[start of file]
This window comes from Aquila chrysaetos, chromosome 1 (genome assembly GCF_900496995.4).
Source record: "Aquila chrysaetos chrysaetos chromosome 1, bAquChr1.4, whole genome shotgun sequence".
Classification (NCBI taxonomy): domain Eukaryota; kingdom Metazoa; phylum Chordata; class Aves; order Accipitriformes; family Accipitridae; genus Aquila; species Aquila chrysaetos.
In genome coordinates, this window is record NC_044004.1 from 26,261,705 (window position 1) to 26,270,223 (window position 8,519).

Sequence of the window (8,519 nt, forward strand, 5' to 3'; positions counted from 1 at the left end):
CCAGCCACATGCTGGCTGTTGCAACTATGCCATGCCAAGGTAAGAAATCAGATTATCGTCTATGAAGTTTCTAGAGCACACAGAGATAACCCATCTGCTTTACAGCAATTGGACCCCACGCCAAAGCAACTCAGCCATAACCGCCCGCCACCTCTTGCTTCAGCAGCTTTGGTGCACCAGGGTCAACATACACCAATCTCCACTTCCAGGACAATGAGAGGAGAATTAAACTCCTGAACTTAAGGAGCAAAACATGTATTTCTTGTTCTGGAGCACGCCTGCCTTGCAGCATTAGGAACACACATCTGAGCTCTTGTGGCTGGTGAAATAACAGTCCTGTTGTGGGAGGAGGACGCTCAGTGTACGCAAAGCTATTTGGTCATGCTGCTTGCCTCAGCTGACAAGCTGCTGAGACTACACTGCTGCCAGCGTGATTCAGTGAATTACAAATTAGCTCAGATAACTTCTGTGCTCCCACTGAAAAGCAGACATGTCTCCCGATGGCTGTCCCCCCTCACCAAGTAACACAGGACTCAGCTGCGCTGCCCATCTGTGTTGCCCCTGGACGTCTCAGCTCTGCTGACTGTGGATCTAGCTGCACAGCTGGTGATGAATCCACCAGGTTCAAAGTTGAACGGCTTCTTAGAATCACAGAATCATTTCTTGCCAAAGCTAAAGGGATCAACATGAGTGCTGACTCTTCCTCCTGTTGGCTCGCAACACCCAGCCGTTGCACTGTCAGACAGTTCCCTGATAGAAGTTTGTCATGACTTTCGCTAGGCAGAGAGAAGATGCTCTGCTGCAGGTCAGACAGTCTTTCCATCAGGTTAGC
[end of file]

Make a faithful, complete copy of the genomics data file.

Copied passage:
This window comes from Aquila chrysaetos, chromosome 1 (genome assembly GCF_900496995.4).
Source record: "Aquila chrysaetos chrysaetos chromosome 1, bAquChr1.4, whole genome shotgun sequence".
Classification (NCBI taxonomy): domain Eukaryota; kingdom Metazoa; phylum Chordata; class Aves; order Accipitriformes; family Accipitridae; genus Aquila; species Aquila chrysaetos.
In genome coordinates, this window is record NC_044004.1 from 26,261,705 (window position 1) to 26,270,223 (window position 8,519).

Sequence of the window (8,519 nt, forward strand, 5' to 3'; positions counted from 1 at the left end):
CCAGCCACATGCTGGCTGTTGCAACTATGCCATGCCAAGGTAAGAAATCAGATTATCGTCTATGAAGTTTCTAGAGCACACAGAGATAACCCATCTGCTTTACAGCAATTGGACCCCACGCCAAAGCAACTCAGCCATAACCGCCCGCCACCTCTTGCTTCAGCAGCTTTGGTGCACCAGGGTCAACATACACCAATCTCCACTTCCAGGACAATGAGAGGAGAATTAAACTCCTGAACTTAAGGAGCAAAACATGTATTTCTTGTTCTGGAGCACGCCTGCCTTGCAGCATTAGGAACACACATCTGAGCTCTTGTGGCTGGTGAAATAACAGTCCTGTTGTGGGAGGAGGACGCTCAGTGTACGCAAAGCTATTTGGTCATGCTGCTTGCCTCAGCTGACAAGCTGCTGAGACTACACTGCTGCCAGCGTGATTCAGTGAATTACAAATTAGCTCAGATAACTTCTGTGCTCCCACTGAAAAGCAGACATGTCTCCCGATGGCTGTCCCCCCTCACCAAGTAACACAGGACTCAGCTGCGCTGCCCATCTGTGTTGCCCCTGGACGTCTCAGCTCTGCTGACTGTGGATCTAGCTGCACAGCTGGTGATGAATCCACCAGGTTCAAAGTTGAACGGCTTCTTAGAATCACAGAATCATTTCTTGCCAAAGCTAAAGGGATCAACATGAGTGCTGACTCTTCCTCCTGTTGGCTCGCAACACCCAGCCGTTGCACTGTCAGACAGTTCCCTGATAGAAGTTTGTCATGACTTTCGCTAGGCAGAGAGAAGATGCTCTGCTGCAGGTCAGACAGTCTTTCCATCAGGTTAGC